More Active Physician Intervention Needed to Keep Patients From Smoking  

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More active support and interventions by physicians are required to get patients who still smoke to stop, according to two articles published online by the Journal of Oncology Practice (JOP),1,2 and to prevent school-aged children and adolescents from starting to use tobacco, according to a U.S. Preventive Services Task Force (USPSTF) recommendation statement published in the Annals of Internal Medicine.3

Smoking Cessation Support

ASCO recommends that clinicians assess tobacco use and provide cessation support. Moreover, Graham W. Warren, MD, PhD, of the Medical University of South Carolina, Charleston, and coauthors noted that 86% of those responding to a survey sent to ASCO members agreed that smoking cessation support should be a standard part of clinical cancer care.1 Yet only 39% reported that they provided smoking cessation support to patients.

Nearly 90% of respondents said that they routinely asked patients about tobacco use at their initial visit, and more than 80% reported advising patients to stop using tobacco. During follow-up visits, the percentage who always or usually asked about tobacco and who reinforced the importance of stopping tobacco use hovered at around 70%.

Most of those responding to the survey (81%) were medical oncologists, and 79% reported spending at least half their time seeing patients. Nearly 73% had never smoked, and 3% were current smokers.

“The response rate to the online survey (6.5%) precludes us from making generalizations about the entire ASCO membership,” the authors acknowledged, but added, “the findings appear to be robust in that they mirror the results found in other surveys of oncologists.” The authors noted a similar study of thoracic oncologists from the International Association for the Study of Lung Cancer published earlier this year that produced remarkably similar patterns of tobacco assessment and cessation support.4 Because those responding may have a higher interest in tobacco assessment and cessation, the reported results might be “overly optimistic,” and “the true practice patterns of oncologists may in fact be worse than reported,” the investigators noted.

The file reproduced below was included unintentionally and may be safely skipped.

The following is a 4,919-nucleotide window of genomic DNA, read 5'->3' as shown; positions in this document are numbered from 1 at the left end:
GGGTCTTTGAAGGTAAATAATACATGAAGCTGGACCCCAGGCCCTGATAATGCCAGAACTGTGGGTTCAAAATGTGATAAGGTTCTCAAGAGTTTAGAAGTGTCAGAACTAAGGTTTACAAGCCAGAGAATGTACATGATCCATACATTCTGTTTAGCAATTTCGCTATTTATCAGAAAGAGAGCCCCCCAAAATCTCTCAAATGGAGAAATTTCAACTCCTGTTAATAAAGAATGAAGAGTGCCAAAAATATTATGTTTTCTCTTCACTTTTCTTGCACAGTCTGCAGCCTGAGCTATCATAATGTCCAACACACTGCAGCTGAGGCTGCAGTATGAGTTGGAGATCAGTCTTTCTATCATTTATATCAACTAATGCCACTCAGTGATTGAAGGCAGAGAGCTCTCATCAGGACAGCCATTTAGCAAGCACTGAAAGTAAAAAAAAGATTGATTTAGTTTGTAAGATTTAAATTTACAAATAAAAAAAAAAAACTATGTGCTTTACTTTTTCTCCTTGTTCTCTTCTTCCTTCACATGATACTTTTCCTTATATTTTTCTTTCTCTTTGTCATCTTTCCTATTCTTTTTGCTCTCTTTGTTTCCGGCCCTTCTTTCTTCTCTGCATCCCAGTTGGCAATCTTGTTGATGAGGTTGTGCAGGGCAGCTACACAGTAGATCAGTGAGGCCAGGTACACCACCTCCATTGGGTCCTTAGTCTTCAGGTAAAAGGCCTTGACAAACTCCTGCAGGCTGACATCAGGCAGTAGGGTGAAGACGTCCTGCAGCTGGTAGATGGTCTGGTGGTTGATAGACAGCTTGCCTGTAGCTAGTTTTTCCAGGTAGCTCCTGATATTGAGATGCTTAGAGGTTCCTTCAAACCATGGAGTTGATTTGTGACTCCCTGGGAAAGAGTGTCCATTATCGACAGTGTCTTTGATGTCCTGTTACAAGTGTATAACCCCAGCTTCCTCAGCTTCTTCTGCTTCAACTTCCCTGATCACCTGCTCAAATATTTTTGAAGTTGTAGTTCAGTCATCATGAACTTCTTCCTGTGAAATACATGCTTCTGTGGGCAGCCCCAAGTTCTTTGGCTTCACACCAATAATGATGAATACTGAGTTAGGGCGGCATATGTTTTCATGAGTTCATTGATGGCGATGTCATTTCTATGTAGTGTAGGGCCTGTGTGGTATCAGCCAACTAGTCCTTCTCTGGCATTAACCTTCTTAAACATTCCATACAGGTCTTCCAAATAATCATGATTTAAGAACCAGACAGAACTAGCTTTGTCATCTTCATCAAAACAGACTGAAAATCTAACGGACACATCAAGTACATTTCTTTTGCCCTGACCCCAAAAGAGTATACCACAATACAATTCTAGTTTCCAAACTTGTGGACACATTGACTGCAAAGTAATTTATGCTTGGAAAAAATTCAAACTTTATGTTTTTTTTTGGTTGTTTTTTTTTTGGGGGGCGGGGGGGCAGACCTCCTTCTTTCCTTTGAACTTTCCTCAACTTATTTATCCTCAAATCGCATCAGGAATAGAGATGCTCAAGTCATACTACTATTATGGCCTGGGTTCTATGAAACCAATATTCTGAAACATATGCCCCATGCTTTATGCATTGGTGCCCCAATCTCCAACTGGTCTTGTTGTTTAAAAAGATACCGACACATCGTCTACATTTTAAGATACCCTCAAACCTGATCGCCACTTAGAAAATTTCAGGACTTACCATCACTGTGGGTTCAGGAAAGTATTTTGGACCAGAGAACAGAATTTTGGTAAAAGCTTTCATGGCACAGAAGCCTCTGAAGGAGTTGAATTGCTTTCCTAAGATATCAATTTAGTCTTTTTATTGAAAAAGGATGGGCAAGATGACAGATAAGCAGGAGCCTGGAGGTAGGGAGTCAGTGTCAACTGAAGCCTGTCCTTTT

The potential benefits of ongoing efforts to improve efficacy of tobacco cessation among patients will not be realized, the researchers concluded, unless clinicians provide either direct support to patients or referrals to dedicated tobacco cessation programs providing structured support.

Missed Opportunities

A retrospective medical record review of 948 patients diagnosed with bronchogenic carcinoma at a community medical center between 2008 and 2010 found that 438 were current smokers at diagnosis, and only 36.1% had been counseled on smoking cessation.

“To quit smoking successfully, patients need assistance from their physicians. In our study, patients encountered between two and five physicians from various specialties in the 6 months surrounding their diagnosis, representing numerous missed opportunities to counsel,” commented Jessica R. Hildebrand, MD, of New Hanover Regional Medical Center, Wilmington, North Carolina, and ­Sangeeta Sastry, MD, of The University of North Carolina, Chapel Hill.2